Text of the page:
A Big Shout Out for Yeast

Beer labels with tasting notes rarely mention yeast. They usually say “malty with a hoppy finish” or “hoppy with a malty finish” or some variation thereon. Stella Artois is apparently made without it. Is that because “yeasty” just sounds nasty to most people?

In our experience, though, the impact of yeast on beer is too big to ignore. The extent to which it devours sugars affects the body and mouthfeel of the beer; and the compounds it produces while doing so contribute aroma and flavour. A lot of aroma and flavour. Sometimes most of it, in fact, as in the case of banana-bubblegum Bavarian wheat beer. (The standard learning tool for aspiring beer geeks who want an obvious example of the influence of yeast.)

For a recent homebrewing session, we made a yeast starter using a simple wort of dried malt extract. We couldn’t resist tasting it, even though we suspected that, without hops, it wouldn’t be pleasant. Surprisingly, it didn’t taste terrible, and we were astounded to discover just how many of the flavours and aromas we’d put down to the hops were apparently coming from the yeast. Boring malt extract, no hops and good yeast made something drinkable.

We’ve also found in home brewing that the single biggest factor in giving a beer a specific character is the yeast. British malt and British hops with Czech yeast tastes pretty Czech. German malt and German hops with British yeast tastes British. And so on.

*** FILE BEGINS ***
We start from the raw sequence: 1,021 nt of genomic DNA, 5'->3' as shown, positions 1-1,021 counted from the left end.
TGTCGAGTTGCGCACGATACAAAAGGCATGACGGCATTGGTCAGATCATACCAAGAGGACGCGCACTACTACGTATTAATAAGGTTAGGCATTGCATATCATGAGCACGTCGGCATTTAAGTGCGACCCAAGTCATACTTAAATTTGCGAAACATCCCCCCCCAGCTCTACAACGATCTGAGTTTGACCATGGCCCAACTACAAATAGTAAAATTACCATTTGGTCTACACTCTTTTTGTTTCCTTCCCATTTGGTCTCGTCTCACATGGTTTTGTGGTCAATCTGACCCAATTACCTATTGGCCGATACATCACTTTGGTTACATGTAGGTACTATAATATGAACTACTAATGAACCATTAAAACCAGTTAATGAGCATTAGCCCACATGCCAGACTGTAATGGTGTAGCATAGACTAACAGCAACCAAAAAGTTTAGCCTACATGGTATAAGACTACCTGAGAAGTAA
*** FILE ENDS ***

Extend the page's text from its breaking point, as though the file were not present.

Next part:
We’re certain disagreeable yeast is behind our antipathy to the entire product range of some breweries who others seem to love.

Now we’re seeing single-hop ranges from big brewers, maybe now it’s time for smaller breweries to move on to something else: ranges which showcase characterful yeasts in the same controlled way, as the only variable in a range of otherwise identical beers.

If you want another example of a big beast of a yeast, check out the one used at Fuller’s: their beers brown/amber beers all taste and smell of orange marmalade, regardless of the hops or malt used, because of their assertive yeast.

UPDATE: oh, and we meant to link to this — New Briggate Beer Blog’s post in praise of malt. UPDATE 2: and here’s Alan on water, the forgotten ingredient. Now, who wants to take on ‘in praise of gypsum’?

46 thoughts on “A Big Shout Out for Yeast”

  1. When I did my 3 way witbier brewing session last year I was amazed at the differences the yeasts threw up (I used Wyeast’s American Wheat, Belgian Witbier and Weihenstephan).

    I might do it again this year, but with a British IPA base, and use Nottingham, Safale US 05 and Safale K-97 for the yeasts.

  2. the yeast series is a great idea. There’s so much more to beer than hops, the ‘glamour’ side of beer.
    I must admit, I got into Yeast (or rather, what it brings to the table flavour-wise) after homebrewing. When I meet a brewer now, I always ask about what yeast they use – obviously most won’t say! I recently tasted 3 Marble beers on 3 nights, and it was really obvious what thier yeast was bringing to the table – a bubblegummy, super-fruity note. It was the common thread that linked and ESB, Dunkel and IPA.